Export Credit Agencies

Export credit agencies (ECAs) are public, quasi-public or private agencies that use taxpayers' money to provide loans, guarantees, credits and insurance to private corporations from their home country to assist them doing business overseas.

Such support is particularly requested for projects in the South because of the perceived financial and political risks involved. Such support is unavailable or is more expensive from the commercial, private sector. Where the ECA is public or quasi-public, the loans are backed by the agency’s national government.

The Export Credits Guarantee Department (ECGD) is the UK's export credit agency, a taxpayer-backed government department that provides subsidised insurance, guarantees and credits to UK companies exporting goods and services against the risks of operating abroad (such as not being paid). ECGD has backed a range of environmentally and socially destructive projects -- large dams, oil pipelines and arms sales -- many of which have involved human rights abuses.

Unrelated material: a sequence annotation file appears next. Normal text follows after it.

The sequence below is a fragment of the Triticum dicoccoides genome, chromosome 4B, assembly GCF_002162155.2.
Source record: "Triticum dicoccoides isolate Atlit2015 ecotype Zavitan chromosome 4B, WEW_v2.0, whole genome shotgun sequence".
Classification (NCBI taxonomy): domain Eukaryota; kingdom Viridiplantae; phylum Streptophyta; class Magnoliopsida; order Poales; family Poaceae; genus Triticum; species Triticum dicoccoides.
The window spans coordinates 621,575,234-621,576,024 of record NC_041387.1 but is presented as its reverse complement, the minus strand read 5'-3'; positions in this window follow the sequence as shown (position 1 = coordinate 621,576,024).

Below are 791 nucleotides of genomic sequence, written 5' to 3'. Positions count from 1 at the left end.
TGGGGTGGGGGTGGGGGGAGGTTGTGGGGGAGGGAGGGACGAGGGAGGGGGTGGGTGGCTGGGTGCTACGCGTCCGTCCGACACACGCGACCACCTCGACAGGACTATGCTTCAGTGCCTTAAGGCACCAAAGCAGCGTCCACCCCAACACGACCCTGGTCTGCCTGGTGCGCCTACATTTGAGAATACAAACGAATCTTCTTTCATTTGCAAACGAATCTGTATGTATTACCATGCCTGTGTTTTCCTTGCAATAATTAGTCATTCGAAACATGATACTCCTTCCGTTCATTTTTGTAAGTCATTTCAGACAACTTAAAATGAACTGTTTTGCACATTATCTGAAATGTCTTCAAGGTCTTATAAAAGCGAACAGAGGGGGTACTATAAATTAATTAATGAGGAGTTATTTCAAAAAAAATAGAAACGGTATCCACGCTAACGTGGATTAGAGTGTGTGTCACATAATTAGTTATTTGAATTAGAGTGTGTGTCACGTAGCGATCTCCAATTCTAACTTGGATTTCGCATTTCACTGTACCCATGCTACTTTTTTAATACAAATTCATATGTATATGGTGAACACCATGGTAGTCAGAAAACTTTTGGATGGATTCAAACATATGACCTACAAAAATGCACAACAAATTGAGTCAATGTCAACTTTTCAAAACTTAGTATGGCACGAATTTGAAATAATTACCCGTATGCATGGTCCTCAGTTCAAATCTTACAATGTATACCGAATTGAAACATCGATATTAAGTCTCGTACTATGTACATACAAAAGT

The Corner House monitors ECGD with a view to strengthening and improving its policies on human rights, environment and sustainable development. To this end, it has submitted evidence to parliamentary inquiries and Government consultations; made oral and written submissions to international policy bodies, including the OECD’s Export Credit Working Group; participated in fact-finding missions to assess the social, human rights and environmental impacts of projects for which ECGD support has been sought; and undertaken in-depth research into ECGD-backed projects tainted by allegations of bribery.

In 2010, ECGD's operating name changed to UK Export Finance -- UKEF for short. (As a result several weblinks on our site may now be broken. If you find one, please let us know and we'll aim to fix it.)

The Corner House participates in ECA Watch, a network of groups focusing on ECA reform.